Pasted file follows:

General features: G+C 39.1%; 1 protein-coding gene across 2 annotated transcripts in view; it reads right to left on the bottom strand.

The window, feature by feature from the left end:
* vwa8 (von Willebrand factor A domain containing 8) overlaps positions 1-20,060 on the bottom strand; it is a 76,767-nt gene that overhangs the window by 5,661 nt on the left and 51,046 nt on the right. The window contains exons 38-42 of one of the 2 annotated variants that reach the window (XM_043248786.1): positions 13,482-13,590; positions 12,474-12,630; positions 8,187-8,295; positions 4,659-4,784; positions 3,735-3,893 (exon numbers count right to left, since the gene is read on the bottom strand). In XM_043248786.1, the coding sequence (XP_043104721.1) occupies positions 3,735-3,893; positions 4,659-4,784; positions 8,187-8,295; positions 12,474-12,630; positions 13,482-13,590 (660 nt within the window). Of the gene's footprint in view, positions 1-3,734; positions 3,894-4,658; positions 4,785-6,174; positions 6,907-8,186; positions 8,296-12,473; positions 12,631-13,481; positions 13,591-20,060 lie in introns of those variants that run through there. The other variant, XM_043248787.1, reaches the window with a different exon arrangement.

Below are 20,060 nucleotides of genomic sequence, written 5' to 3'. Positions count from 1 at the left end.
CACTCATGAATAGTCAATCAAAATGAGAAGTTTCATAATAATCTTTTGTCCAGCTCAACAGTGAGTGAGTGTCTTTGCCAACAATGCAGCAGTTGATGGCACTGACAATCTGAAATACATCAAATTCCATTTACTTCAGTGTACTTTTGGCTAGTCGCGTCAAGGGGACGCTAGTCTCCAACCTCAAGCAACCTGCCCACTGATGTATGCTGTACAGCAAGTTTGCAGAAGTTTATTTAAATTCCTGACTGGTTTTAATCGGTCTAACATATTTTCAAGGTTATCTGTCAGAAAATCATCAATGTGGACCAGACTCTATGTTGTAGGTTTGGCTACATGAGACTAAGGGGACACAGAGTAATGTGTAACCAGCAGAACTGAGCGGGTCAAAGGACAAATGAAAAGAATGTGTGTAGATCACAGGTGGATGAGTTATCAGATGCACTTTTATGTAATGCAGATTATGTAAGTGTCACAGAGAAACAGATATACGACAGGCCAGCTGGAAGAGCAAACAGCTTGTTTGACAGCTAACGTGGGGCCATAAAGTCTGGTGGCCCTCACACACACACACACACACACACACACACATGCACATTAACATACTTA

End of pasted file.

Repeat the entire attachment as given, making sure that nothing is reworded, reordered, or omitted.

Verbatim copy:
General features: G+C 39.1%; 1 protein-coding gene across 2 annotated transcripts in view; it reads right to left on the bottom strand.

The window, feature by feature from the left end:
* vwa8 (von Willebrand factor A domain containing 8) overlaps positions 1-20,060 on the bottom strand; it is a 76,767-nt gene that overhangs the window by 5,661 nt on the left and 51,046 nt on the right. The window contains exons 38-42 of one of the 2 annotated variants that reach the window (XM_043248786.1): positions 13,482-13,590; positions 12,474-12,630; positions 8,187-8,295; positions 4,659-4,784; positions 3,735-3,893 (exon numbers count right to left, since the gene is read on the bottom strand). In XM_043248786.1, the coding sequence (XP_043104721.1) occupies positions 3,735-3,893; positions 4,659-4,784; positions 8,187-8,295; positions 12,474-12,630; positions 13,482-13,590 (660 nt within the window). Of the gene's footprint in view, positions 1-3,734; positions 3,894-4,658; positions 4,785-6,174; positions 6,907-8,186; positions 8,296-12,473; positions 12,631-13,481; positions 13,591-20,060 lie in introns of those variants that run through there. The other variant, XM_043248787.1, reaches the window with a different exon arrangement.

Below are 20,060 nucleotides of genomic sequence, written 5' to 3'. Positions count from 1 at the left end.
CACTCATGAATAGTCAATCAAAATGAGAAGTTTCATAATAATCTTTTGTCCAGCTCAACAGTGAGTGAGTGTCTTTGCCAACAATGCAGCAGTTGATGGCACTGACAATCTGAAATACATCAAATTCCATTTACTTCAGTGTACTTTTGGCTAGTCGCGTCAAGGGGACGCTAGTCTCCAACCTCAAGCAACCTGCCCACTGATGTATGCTGTACAGCAAGTTTGCAGAAGTTTATTTAAATTCCTGACTGGTTTTAATCGGTCTAACATATTTTCAAGGTTATCTGTCAGAAAATCATCAATGTGGACCAGACTCTATGTTGTAGGTTTGGCTACATGAGACTAAGGGGACACAGAGTAATGTGTAACCAGCAGAACTGAGCGGGTCAAAGGACAAATGAAAAGAATGTGTGTAGATCACAGGTGGATGAGTTATCAGATGCACTTTTATGTAATGCAGATTATGTAAGTGTCACAGAGAAACAGATATACGACAGGCCAGCTGGAAGAGCAAACAGCTTGTTTGACAGCTAACGTGGGGCCATAAAGTCTGGTGGCCCTCACACACACACACACACACACACACACACATGCACATTAACATACTTA